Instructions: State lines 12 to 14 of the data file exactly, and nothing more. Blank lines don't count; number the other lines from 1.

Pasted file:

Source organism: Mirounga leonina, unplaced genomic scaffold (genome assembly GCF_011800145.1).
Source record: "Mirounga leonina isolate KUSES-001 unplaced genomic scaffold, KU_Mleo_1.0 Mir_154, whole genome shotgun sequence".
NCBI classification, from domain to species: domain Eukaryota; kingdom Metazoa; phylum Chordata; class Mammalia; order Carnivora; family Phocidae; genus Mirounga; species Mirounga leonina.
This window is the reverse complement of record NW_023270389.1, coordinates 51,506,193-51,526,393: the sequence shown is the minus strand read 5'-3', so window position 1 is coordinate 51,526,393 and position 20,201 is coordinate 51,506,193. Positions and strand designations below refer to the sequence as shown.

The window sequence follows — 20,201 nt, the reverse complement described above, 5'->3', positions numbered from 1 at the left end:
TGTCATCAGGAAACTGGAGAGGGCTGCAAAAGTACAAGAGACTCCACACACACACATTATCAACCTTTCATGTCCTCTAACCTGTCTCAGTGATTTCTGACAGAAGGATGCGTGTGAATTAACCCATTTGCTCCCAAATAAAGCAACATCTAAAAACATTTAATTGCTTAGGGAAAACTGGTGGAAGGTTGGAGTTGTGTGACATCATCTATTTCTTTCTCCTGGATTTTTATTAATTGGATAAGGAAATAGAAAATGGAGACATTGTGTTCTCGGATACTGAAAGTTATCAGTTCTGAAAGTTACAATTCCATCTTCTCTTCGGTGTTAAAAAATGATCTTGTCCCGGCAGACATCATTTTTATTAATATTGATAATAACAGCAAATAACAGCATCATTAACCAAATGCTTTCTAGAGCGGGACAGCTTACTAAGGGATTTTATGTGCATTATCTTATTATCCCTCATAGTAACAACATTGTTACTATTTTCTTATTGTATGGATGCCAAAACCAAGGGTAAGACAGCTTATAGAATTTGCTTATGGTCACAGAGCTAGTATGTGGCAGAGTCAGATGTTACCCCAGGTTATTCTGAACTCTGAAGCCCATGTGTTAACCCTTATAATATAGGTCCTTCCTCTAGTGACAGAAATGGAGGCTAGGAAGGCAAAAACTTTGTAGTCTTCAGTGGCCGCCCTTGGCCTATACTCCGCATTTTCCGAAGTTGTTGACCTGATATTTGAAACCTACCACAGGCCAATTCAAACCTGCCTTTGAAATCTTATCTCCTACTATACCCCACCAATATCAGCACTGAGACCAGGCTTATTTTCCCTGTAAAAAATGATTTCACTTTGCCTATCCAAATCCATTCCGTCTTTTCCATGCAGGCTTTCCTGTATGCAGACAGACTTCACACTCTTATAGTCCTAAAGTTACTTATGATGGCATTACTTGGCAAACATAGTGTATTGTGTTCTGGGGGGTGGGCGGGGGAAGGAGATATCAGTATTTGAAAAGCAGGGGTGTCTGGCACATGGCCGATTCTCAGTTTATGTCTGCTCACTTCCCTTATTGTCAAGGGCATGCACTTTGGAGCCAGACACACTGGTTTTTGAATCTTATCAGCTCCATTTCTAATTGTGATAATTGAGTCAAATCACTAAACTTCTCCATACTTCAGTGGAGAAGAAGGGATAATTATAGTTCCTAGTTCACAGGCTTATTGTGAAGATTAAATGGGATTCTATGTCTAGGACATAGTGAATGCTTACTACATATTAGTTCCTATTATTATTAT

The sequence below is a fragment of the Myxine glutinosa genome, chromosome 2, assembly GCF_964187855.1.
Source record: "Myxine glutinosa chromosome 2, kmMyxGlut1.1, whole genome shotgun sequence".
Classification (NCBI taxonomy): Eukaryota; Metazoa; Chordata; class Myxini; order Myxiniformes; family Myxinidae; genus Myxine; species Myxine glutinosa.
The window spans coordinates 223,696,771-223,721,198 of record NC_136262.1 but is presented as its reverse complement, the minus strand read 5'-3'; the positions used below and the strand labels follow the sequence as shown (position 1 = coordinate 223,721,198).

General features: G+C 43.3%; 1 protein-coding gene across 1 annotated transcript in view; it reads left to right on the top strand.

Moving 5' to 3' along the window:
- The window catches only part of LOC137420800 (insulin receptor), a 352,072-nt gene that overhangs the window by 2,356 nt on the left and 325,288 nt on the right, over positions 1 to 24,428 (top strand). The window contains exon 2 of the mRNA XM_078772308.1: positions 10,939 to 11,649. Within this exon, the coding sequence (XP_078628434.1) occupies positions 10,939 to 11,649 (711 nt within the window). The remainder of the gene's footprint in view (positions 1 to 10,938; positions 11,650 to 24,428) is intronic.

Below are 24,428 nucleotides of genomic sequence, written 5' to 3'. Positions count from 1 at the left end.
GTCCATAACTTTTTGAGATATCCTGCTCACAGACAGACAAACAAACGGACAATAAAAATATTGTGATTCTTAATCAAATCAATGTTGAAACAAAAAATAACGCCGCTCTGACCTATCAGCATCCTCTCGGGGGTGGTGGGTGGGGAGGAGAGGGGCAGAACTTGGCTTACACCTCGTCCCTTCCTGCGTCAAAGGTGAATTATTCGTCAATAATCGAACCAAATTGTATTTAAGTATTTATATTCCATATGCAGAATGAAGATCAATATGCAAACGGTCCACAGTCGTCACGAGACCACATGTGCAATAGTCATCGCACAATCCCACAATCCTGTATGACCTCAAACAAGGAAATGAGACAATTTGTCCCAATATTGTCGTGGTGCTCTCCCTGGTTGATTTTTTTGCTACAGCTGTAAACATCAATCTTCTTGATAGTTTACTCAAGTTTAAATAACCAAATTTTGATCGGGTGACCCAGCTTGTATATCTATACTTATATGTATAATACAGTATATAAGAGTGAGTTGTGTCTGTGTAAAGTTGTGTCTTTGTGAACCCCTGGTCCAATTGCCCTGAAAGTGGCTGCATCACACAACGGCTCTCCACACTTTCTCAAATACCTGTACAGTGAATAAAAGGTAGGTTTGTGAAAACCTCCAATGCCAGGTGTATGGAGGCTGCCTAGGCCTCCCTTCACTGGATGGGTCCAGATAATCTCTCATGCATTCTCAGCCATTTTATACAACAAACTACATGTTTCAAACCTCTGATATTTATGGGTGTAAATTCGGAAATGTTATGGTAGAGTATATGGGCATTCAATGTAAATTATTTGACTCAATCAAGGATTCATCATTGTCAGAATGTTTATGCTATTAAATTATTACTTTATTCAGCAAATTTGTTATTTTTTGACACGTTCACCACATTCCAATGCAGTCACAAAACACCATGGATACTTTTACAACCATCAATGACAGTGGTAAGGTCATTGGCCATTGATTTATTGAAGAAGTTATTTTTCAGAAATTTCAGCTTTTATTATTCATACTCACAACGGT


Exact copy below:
Moving 5' to 3' along the window:
- The window catches only part of LOC137420800 (insulin receptor), a 352,072-nt gene that overhangs the window by 2,356 nt on the left and 325,288 nt on the right, over positions 1 to 24,428 (top strand). The window contains exon 2 of the mRNA XM_078772308.1: positions 10,939 to 11,649. Within this exon, the coding sequence (XP_078628434.1) occupies positions 10,939 to 11,649 (711 nt within the window). The remainder of the gene's footprint in view (positions 1 to 10,938; positions 11,650 to 24,428) is intronic.

Below are 24,428 nucleotides of genomic sequence, written 5' to 3'. Positions count from 1 at the left end.